1. Dan Terpstra says:

    So Ellen –
    What *is* that TVA residential rate?
    We just got our Leaf today and want to program our Blink charger to tell us how much we’re spending for transportation electrons.
    The CORED site has a “Rates” link, but it goes to a “404 Error”.
    – dan

  2. Ellen Smith says:

    Congratulations to Dan and the whole Terpstra family on finally receiving your car! I have learned to find City of Oak Ridge electric rates for calendar 2011 on a webpage called Retail Rate Schedule, which I can get to by looking under “Residents” and then “Utilities” on the city website. The rate per kilowatt hour for July 2011 is 9.935 cents, up from 9.589 cents in June.

    The webmasters of the city website need to hear about bad links at their contact page. (Sometimes I feel like I’m the only person who reports them — please join me!)

  3. Dan Terpstra says:

    Thanks, Ellen. I contacted the city webmasters to register this broken link, and in the course of making the contact, discovered two other broken links!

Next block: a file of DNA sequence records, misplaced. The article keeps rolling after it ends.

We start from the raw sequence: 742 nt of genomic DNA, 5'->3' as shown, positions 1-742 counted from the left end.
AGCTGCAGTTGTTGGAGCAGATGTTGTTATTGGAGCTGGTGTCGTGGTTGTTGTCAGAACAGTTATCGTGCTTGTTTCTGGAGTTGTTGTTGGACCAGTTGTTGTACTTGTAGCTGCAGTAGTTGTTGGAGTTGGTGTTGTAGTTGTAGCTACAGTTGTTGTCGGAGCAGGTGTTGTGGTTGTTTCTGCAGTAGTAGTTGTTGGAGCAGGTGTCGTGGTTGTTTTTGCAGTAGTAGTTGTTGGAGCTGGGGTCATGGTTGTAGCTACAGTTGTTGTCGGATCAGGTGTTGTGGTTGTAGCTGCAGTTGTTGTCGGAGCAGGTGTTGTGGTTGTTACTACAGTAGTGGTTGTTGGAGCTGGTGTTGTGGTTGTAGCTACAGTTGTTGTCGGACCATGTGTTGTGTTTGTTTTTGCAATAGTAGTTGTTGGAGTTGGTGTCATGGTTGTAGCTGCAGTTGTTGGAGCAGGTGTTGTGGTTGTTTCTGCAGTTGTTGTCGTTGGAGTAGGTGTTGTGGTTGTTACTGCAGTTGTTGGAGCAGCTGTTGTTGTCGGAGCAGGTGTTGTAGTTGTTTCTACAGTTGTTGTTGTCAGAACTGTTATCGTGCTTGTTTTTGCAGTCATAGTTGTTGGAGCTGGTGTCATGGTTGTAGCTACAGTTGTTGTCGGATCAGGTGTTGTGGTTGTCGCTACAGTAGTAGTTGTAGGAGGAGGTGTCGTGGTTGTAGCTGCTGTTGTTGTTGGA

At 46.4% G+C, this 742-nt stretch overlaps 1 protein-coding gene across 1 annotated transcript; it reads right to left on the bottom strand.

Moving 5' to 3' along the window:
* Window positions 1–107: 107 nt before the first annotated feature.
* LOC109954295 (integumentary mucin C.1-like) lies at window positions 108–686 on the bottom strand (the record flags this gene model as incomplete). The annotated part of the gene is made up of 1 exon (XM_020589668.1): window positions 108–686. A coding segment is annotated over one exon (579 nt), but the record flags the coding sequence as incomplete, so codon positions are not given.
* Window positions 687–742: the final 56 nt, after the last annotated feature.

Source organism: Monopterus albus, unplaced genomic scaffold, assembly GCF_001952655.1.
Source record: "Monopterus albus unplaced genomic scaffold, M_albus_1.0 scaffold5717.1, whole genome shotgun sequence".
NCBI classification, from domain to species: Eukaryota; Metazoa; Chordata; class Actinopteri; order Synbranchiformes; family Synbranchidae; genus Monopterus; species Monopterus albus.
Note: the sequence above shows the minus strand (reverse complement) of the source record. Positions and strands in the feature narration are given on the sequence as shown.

They’ve been reported. At UTK, we run something called Checkbot automatically every month. It detects a wide range of website problems like broken links. Maybe the city webmasters need to know about this!

  4. Ellen Smith says:

    It looks like it’s time to nag the city webmaster again. http://www.cortn.org/utilities is still a broken link…

  5. Hal Hoyt says:

    From our OR Utilities bill I take the amount charged for electricity and divide that by the number of KWH used during the month. In August when we got our LEAF and I programmed the charger it was 11.6 cents/KWH. The November bill has it at 12.0 cents/KWH. What we’re actually charged seems like real numbers to me.

  6. Ellen Smith says:

    Hal, we had a philosophical discussion at my house about the components of the electric bill. It consists of a flat charge per customer of $9.70 (the same from one month to the next) plus a per-kwh charge for usage that fluctuates slightly from month to month based on TVA fuel costs (during 2011 it ranged from 9.505 cents in February to 9.991 cents in August). After discussion, we concluded that we should not consider the base charge in calculating the cost of operating the LEAF — since we have to pay that regardless of our usage, it’s part of the cost of home ownership. Accordingly, we have considered only the per-kwh rate when we compute the cost of operating the LEAF.

  7. Hal Hoyt says:

    Hey Ellen, I didn’t realize that there was a base charge included in the bill. You’re right about including only the per-kwh rate in figuring the LEAF operating cost.